1620 11th Ave. Grafton, WI 53024
Library Director, John Hanson
Head of Youth Services, Judy Jones
Reference & Adult Services, Leslie Jochman
Young Adult & Youth Services, Nicolette Birkholz
Technical Services, Lori Ebbert
Jackie Jones (Interlibrary Loan)
In 1955, a commission was formed from Grafton-area organizations to plan the founding of a community library. The organizations included churches, a women’s group, the Lion’s Club, and more. A book drive was held in October of 1955 which netted over 2,500 books for the library. A space in the “moving picture theater” was located to house the new collection. In April of 1956, the first Grafton Public Library opened. By the early 1980s, talk began of finding a new home for the library because it was outgrowing the theater space. As part of the fundraising for the new library, a committee was formed to create a fundraising action plan. The committee came up with different levels of giving that corresponded with naming rights. The highest donor would gain rights to naming the building. In December of 1987, after giving a donation of $250,000 dollars, brothers Benjamin and Theodore Grob were granted the right to name the library. They chose to name the library after a ship – the U.S.S. Liberty – to serve as a memorial. The U.S.S. Liberty was a United States technical Navy ship that was attacked by the Israeli Navy on June 8, 1967, in international waters off the Sinai Peninsula. The dedication ceremony in June 1989 was attended by sixty survivors of the U.S.S. Liberty. Although the new library offered a larger space for the Grafton Library, by 1995 it was decided that the Youth Library needed its own separate area. A fund drive was held to renovate the unfinished basement into a Youth Library. The downstairs Youth Library opened in November of 2000. Today, the U.S.S. Liberty Memorial Public Library continues to successfully serve the ever-expanding community of Grafton, Wisconsin.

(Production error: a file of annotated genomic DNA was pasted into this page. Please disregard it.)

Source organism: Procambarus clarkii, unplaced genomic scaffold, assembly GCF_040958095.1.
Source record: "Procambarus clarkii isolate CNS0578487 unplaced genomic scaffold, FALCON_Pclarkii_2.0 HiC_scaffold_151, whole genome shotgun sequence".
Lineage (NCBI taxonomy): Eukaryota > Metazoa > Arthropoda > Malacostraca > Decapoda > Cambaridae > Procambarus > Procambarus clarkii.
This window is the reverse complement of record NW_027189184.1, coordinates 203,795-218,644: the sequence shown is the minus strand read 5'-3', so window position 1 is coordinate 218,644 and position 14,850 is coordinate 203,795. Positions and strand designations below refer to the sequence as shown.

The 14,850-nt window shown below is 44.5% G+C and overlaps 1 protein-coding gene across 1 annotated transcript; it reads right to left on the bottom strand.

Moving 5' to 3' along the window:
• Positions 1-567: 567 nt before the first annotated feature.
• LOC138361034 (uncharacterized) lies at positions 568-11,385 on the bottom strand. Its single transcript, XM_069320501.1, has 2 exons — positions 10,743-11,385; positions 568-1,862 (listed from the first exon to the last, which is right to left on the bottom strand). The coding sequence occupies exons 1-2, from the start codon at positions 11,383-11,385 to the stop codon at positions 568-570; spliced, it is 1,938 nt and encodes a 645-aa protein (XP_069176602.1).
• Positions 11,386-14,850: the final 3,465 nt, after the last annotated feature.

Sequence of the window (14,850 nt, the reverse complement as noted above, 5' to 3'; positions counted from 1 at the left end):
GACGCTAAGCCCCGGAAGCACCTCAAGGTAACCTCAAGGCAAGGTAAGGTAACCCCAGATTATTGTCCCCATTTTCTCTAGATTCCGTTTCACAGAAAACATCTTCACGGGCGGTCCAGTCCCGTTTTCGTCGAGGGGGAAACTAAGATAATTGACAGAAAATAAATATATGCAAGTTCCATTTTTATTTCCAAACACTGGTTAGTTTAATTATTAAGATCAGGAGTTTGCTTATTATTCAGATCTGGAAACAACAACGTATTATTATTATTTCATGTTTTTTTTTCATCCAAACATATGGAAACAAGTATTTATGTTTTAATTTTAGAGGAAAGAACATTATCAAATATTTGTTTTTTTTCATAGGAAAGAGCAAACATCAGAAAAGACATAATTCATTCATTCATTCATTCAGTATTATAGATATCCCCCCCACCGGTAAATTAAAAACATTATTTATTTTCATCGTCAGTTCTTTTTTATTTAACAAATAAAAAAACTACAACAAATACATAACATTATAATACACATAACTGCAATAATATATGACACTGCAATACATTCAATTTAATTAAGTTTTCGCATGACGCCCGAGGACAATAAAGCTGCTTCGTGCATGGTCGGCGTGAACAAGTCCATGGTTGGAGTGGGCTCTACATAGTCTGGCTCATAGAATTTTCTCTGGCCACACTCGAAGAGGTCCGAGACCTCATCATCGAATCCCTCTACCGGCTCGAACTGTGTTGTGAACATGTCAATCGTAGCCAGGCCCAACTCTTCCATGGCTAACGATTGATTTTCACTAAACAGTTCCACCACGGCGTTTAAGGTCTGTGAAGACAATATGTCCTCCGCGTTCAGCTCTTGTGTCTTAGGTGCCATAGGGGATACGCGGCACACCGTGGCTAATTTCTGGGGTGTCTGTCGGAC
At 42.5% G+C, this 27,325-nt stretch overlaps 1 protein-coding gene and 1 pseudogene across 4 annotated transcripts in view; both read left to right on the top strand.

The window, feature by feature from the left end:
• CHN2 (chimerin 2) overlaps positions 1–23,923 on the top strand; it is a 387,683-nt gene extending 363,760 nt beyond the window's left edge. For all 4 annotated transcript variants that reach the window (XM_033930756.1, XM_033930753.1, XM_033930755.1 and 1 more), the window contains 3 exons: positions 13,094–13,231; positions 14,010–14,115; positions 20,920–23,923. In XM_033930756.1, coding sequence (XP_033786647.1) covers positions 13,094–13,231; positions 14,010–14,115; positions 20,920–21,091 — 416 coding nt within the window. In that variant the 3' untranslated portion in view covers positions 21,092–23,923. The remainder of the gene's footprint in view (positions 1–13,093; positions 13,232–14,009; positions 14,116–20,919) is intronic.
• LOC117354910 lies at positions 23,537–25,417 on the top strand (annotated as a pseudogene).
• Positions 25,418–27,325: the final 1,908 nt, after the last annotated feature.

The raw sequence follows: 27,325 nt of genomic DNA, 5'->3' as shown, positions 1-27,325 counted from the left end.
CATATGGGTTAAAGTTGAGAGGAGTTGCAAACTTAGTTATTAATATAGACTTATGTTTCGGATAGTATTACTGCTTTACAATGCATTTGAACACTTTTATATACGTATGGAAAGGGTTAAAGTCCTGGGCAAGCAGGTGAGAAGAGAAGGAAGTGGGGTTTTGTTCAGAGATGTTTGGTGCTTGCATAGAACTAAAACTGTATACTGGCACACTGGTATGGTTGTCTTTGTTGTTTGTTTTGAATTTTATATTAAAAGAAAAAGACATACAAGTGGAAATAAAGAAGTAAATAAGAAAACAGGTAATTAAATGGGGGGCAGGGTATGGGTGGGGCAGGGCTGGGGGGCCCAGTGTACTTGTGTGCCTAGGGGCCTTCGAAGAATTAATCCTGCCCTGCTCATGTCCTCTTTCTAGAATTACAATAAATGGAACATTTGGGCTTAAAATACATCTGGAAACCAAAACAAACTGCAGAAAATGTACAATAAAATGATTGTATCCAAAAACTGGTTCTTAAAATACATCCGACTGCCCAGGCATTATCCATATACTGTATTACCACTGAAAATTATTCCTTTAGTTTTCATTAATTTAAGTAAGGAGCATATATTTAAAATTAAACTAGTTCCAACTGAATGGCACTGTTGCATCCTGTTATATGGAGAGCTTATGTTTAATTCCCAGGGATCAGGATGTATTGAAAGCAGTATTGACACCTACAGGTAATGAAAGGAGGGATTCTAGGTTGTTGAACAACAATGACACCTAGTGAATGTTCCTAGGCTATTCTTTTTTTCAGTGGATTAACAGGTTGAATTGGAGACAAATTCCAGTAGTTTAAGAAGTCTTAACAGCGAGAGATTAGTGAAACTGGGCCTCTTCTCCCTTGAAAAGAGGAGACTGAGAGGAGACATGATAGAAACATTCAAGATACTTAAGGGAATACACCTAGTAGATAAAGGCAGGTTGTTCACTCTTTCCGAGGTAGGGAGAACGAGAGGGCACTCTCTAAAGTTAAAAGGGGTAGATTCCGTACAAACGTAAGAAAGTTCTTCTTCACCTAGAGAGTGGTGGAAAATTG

The U.S.S. Liberty Memorial Public Library provides materials and services to help community residents gather information to meet their personal, educational, recreational, and professional needs. The library’s purpose is based on a recognition of the worth and dignity of the individual’s intellectual pursuits of whatever nature and the recognition that a well-informed citizenry is essential in a community. Resources will be provided in an easily accessible and cost-effective manner.